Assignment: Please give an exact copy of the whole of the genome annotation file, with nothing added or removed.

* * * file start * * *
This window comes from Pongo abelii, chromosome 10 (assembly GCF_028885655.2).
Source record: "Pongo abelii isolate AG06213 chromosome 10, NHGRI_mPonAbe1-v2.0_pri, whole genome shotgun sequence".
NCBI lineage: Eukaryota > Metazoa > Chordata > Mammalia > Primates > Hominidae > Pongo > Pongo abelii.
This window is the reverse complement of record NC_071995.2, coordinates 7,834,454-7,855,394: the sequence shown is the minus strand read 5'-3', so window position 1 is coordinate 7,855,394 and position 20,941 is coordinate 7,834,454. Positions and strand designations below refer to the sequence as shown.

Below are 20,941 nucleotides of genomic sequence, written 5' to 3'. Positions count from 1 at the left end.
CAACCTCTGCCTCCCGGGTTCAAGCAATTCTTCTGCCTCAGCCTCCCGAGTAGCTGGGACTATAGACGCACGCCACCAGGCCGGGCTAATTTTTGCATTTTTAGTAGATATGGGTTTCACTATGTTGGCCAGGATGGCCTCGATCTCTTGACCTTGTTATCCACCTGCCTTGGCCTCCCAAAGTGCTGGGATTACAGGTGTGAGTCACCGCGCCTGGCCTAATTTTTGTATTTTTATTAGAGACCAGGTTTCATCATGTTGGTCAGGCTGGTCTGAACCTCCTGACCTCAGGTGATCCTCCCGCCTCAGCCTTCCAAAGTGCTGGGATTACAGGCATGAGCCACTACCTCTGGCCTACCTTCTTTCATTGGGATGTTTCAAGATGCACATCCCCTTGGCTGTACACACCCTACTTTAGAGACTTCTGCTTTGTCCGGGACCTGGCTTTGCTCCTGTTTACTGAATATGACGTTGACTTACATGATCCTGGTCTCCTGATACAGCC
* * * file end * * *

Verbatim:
This window comes from Pongo abelii, chromosome 10 (assembly GCF_028885655.2).
Source record: "Pongo abelii isolate AG06213 chromosome 10, NHGRI_mPonAbe1-v2.0_pri, whole genome shotgun sequence".
NCBI lineage: Eukaryota > Metazoa > Chordata > Mammalia > Primates > Hominidae > Pongo > Pongo abelii.
This window is the reverse complement of record NC_071995.2, coordinates 7,834,454-7,855,394: the sequence shown is the minus strand read 5'-3', so window position 1 is coordinate 7,855,394 and position 20,941 is coordinate 7,834,454. Positions and strand designations below refer to the sequence as shown.

Below are 20,941 nucleotides of genomic sequence, written 5' to 3'. Positions count from 1 at the left end.
CAACCTCTGCCTCCCGGGTTCAAGCAATTCTTCTGCCTCAGCCTCCCGAGTAGCTGGGACTATAGACGCACGCCACCAGGCCGGGCTAATTTTTGCATTTTTAGTAGATATGGGTTTCACTATGTTGGCCAGGATGGCCTCGATCTCTTGACCTTGTTATCCACCTGCCTTGGCCTCCCAAAGTGCTGGGATTACAGGTGTGAGTCACCGCGCCTGGCCTAATTTTTGTATTTTTATTAGAGACCAGGTTTCATCATGTTGGTCAGGCTGGTCTGAACCTCCTGACCTCAGGTGATCCTCCCGCCTCAGCCTTCCAAAGTGCTGGGATTACAGGCATGAGCCACTACCTCTGGCCTACCTTCTTTCATTGGGATGTTTCAAGATGCACATCCCCTTGGCTGTACACACCCTACTTTAGAGACTTCTGCTTTGTCCGGGACCTGGCTTTGCTCCTGTTTACTGAATATGACGTTGACTTACATGATCCTGGTCTCCTGATACAGCC